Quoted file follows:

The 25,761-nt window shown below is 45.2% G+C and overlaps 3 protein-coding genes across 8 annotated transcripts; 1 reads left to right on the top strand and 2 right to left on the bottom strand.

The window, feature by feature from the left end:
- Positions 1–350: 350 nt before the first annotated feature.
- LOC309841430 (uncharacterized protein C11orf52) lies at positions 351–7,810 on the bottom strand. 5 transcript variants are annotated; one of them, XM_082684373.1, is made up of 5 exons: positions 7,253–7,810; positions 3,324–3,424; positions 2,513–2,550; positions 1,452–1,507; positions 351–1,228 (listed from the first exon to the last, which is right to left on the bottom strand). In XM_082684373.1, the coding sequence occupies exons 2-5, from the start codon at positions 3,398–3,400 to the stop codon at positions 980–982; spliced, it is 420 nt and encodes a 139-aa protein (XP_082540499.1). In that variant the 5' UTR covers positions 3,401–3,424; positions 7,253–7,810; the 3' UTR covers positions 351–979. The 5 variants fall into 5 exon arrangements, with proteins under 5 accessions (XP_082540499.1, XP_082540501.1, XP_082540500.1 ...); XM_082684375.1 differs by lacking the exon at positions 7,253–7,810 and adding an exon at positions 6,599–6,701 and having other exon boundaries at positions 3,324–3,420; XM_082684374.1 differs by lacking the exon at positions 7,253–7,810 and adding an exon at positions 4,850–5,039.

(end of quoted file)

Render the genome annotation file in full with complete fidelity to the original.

The 25,761-nt window shown below is 45.2% G+C and overlaps 3 protein-coding genes across 8 annotated transcripts; 1 reads left to right on the top strand and 2 right to left on the bottom strand.

The window, feature by feature from the left end:
- Positions 1–350: 350 nt before the first annotated feature.
- LOC309841430 (uncharacterized protein C11orf52) lies at positions 351–7,810 on the bottom strand. 5 transcript variants are annotated; one of them, XM_082684373.1, is made up of 5 exons: positions 7,253–7,810; positions 3,324–3,424; positions 2,513–2,550; positions 1,452–1,507; positions 351–1,228 (listed from the first exon to the last, which is right to left on the bottom strand). In XM_082684373.1, the coding sequence occupies exons 2-5, from the start codon at positions 3,398–3,400 to the stop codon at positions 980–982; spliced, it is 420 nt and encodes a 139-aa protein (XP_082540499.1). In that variant the 5' UTR covers positions 3,401–3,424; positions 7,253–7,810; the 3' UTR covers positions 351–979. The 5 variants fall into 5 exon arrangements, with proteins under 5 accessions (XP_082540499.1, XP_082540501.1, XP_082540500.1 ...); XM_082684375.1 differs by lacking the exon at positions 7,253–7,810 and adding an exon at positions 6,599–6,701 and having other exon boundaries at positions 3,324–3,420; XM_082684374.1 differs by lacking the exon at positions 7,253–7,810 and adding an exon at positions 4,850–5,039.